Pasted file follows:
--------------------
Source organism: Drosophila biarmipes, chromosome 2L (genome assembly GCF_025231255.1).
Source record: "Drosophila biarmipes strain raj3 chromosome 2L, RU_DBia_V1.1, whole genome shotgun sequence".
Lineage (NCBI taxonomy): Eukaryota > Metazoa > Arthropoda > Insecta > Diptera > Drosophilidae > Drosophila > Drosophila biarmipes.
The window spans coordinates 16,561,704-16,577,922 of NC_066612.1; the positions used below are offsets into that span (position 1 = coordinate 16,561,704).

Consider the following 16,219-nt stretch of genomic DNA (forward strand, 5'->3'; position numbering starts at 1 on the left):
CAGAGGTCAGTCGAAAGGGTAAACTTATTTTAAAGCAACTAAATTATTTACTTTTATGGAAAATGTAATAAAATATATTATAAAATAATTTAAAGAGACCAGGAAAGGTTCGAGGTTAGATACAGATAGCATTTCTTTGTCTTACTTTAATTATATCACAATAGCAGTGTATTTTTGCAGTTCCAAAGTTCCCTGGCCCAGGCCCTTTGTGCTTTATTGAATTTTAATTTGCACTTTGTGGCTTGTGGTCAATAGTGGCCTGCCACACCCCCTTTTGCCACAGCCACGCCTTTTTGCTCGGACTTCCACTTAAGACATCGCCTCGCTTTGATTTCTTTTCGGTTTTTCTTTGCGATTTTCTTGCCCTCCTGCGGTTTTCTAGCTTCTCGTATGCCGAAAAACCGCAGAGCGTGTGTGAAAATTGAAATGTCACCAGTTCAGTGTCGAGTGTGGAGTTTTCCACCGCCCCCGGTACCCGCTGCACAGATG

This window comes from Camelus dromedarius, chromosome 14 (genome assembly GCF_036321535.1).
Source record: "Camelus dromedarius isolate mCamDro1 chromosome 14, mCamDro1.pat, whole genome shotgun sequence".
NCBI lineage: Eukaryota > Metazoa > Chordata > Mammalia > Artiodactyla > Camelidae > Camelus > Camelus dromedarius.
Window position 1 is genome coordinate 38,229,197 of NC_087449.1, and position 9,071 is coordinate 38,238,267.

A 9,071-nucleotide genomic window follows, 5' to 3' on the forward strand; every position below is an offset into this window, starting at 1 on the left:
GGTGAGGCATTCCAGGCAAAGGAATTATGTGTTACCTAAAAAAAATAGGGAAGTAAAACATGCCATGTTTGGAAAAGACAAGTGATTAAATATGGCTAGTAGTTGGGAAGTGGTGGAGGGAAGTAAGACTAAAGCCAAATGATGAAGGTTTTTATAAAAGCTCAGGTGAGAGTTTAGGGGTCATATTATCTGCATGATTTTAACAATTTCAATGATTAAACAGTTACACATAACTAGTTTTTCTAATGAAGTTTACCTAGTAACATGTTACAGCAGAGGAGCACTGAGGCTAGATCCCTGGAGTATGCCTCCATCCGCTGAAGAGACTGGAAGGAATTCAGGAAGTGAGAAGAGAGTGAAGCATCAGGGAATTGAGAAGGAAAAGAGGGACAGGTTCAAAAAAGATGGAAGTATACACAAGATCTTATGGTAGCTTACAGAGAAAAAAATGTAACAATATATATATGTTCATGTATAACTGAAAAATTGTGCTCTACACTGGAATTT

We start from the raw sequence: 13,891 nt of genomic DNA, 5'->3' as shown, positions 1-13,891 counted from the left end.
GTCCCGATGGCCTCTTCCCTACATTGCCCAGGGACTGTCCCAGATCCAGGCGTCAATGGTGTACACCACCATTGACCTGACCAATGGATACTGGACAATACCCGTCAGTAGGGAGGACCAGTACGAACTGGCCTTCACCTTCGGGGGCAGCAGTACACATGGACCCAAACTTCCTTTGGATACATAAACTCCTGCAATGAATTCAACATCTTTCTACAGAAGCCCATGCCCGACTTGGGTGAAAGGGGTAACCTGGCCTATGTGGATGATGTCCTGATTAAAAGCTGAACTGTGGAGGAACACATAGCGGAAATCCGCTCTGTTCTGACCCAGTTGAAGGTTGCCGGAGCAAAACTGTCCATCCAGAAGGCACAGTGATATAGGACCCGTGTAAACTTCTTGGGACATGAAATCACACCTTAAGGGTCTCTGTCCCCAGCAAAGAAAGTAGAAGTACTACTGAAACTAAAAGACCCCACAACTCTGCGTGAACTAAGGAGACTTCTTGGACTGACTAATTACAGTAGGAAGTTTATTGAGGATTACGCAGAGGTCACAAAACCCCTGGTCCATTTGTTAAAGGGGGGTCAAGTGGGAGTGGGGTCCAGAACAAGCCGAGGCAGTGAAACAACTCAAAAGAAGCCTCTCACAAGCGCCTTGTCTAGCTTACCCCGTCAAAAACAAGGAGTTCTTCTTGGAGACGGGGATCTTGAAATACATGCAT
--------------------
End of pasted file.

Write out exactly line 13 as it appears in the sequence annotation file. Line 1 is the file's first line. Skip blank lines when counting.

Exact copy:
We start from the raw sequence: 13,891 nt of genomic DNA, 5'->3' as shown, positions 1-13,891 counted from the left end.